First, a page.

Creatine is a popular supplement among competitive athletes and bodybuilders, according to the University of Maryland Medical Center. Creatine is found in your diet in high-protein foods such as meat and fish, and your body produces creatine in the liver, kidneys and pancreas. Taking creatine supplements is a personal choice; however, you may want to know the potential advantages and disadvantages so that you can make an informed decision.
Not everyone responds the same way to creatine, and not all human studies have shown that creatine improves athletic performance, according to UMMC. People who already have a naturally high level of creatine may not experience benefits from taking extra.
Can Cause Water Retention
Creatine increases the flow of water into your muscles, leading to the undesirable side effect of water retention. While few people actually want to retain water, it can be a particular problem for some sports. For example, bodybuilders typically stop using creatine on the run up to competition because the extra water makes their muscles look soft rather than chiseled.
May Boost Endurance and Muscle Mass
If your body responds well to creatine, it may provide a boost in endurance during short-duration, high-intensity exercise such as weight training or sprinting. Your body converts creatine to phosphocreatine and stores it in your muscles, where it serves as a source of fuel during intense, short-duration exercise. In addition, creatine may help build lean mass. Still, positive results have mainly been seen in young adults about age 20, according to the UMMC.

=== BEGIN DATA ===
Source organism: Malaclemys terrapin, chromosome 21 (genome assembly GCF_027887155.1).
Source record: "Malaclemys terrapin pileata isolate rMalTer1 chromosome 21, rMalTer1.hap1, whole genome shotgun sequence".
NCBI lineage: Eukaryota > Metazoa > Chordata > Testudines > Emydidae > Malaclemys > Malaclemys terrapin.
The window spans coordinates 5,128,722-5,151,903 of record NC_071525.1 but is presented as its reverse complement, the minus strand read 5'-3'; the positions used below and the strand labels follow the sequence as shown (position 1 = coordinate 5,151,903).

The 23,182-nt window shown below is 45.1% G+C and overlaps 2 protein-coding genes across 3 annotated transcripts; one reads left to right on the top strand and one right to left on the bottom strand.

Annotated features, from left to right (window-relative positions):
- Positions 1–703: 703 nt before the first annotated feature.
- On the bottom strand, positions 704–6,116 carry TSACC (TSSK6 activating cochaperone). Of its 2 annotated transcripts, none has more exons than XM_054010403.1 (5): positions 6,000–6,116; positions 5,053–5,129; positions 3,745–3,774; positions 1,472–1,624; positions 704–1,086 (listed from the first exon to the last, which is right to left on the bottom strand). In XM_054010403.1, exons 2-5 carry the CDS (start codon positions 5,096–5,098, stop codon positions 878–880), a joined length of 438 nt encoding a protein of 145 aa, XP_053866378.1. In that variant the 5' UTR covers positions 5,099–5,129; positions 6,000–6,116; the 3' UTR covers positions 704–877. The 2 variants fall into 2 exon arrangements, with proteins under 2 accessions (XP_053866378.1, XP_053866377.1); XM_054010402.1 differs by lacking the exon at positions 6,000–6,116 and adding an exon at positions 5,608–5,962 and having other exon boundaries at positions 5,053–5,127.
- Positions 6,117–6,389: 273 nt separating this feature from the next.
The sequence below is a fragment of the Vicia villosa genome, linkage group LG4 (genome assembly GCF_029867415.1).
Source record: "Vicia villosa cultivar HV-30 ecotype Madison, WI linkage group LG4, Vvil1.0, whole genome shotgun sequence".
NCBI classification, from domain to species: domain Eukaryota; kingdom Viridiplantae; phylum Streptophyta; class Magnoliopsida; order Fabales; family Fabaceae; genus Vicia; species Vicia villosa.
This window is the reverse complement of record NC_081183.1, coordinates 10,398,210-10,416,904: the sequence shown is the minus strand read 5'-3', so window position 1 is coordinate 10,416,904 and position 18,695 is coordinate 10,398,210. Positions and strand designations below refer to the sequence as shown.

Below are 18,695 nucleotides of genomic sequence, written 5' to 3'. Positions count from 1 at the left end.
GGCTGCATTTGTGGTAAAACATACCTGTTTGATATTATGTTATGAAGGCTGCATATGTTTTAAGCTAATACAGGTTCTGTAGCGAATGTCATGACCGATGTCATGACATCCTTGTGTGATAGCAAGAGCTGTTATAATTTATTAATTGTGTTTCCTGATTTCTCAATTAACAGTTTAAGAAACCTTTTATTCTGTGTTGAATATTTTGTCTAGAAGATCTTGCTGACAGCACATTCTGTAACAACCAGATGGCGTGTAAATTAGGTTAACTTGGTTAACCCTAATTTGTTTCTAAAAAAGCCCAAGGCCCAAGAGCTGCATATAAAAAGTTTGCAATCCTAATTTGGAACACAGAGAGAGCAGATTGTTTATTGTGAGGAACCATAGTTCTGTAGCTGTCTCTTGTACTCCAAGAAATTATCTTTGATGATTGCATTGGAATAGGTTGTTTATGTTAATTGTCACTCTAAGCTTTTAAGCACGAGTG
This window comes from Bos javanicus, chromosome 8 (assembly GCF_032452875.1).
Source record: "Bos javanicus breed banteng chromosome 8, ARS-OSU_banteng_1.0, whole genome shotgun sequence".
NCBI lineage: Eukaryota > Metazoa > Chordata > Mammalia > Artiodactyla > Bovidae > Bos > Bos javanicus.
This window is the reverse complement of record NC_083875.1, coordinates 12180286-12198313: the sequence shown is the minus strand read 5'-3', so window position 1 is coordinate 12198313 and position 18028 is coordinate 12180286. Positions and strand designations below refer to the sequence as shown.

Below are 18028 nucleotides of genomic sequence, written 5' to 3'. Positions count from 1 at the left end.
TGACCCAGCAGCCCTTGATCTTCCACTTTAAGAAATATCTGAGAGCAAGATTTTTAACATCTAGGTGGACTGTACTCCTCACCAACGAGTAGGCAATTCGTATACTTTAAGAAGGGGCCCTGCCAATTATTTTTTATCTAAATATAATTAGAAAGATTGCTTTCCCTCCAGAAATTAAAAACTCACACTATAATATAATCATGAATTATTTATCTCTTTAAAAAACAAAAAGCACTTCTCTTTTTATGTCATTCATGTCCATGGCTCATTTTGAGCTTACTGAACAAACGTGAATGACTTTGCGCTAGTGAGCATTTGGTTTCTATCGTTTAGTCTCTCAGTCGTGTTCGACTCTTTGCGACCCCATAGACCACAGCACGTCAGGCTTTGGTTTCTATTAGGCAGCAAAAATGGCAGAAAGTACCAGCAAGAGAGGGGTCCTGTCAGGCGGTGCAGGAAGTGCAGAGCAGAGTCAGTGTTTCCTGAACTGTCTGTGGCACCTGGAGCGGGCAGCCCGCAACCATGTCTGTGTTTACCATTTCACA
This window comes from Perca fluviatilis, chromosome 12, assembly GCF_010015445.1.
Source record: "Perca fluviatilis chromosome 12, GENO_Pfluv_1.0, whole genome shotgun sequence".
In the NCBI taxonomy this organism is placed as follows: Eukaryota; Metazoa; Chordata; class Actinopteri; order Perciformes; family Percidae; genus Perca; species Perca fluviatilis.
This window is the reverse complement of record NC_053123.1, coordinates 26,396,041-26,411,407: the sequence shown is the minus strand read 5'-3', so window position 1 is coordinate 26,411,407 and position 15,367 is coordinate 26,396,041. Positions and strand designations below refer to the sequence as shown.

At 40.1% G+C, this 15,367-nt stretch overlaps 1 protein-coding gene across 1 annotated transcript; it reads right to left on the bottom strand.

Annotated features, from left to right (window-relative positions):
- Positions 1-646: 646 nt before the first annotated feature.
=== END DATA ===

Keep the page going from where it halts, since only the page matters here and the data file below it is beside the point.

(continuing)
Dosing and Safety
Creatine side effects include muscle cramps, upset stomach, diarrhea, dizziness and elevated blood pressure, according to the UMMC. There have been rare reports of liver dysfunction and kidney damage. The typical maintenance dose is 2 grams daily. Taking creatine with fruit, fruit juices or starchy foods may boost absorption. Talk to your doctor before taking creatine, especially if you have a kidney or liver problem.